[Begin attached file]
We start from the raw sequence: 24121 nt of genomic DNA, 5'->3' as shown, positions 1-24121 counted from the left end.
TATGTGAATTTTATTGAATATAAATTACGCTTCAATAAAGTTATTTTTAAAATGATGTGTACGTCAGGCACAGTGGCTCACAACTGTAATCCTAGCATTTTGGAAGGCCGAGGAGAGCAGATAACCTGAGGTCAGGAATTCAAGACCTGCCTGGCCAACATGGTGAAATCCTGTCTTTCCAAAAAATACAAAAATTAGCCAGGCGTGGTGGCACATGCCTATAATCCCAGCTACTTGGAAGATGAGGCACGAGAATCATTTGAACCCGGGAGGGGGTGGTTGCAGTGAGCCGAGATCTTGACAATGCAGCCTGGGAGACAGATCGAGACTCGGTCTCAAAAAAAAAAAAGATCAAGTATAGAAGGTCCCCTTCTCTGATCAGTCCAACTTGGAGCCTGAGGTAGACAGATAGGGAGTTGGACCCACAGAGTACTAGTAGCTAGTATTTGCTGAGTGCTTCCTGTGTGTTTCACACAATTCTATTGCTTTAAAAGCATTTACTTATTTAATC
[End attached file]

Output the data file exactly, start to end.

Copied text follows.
We start from the raw sequence: 24121 nt of genomic DNA, 5'->3' as shown, positions 1-24121 counted from the left end.
TATGTGAATTTTATTGAATATAAATTACGCTTCAATAAAGTTATTTTTAAAATGATGTGTACGTCAGGCACAGTGGCTCACAACTGTAATCCTAGCATTTTGGAAGGCCGAGGAGAGCAGATAACCTGAGGTCAGGAATTCAAGACCTGCCTGGCCAACATGGTGAAATCCTGTCTTTCCAAAAAATACAAAAATTAGCCAGGCGTGGTGGCACATGCCTATAATCCCAGCTACTTGGAAGATGAGGCACGAGAATCATTTGAACCCGGGAGGGGGTGGTTGCAGTGAGCCGAGATCTTGACAATGCAGCCTGGGAGACAGATCGAGACTCGGTCTCAAAAAAAAAAAAGATCAAGTATAGAAGGTCCCCTTCTCTGATCAGTCCAACTTGGAGCCTGAGGTAGACAGATAGGGAGTTGGACCCACAGAGTACTAGTAGCTAGTATTTGCTGAGTGCTTCCTGTGTGTTTCACACAATTCTATTGCTTTAAAAGCATTTACTTATTTAATC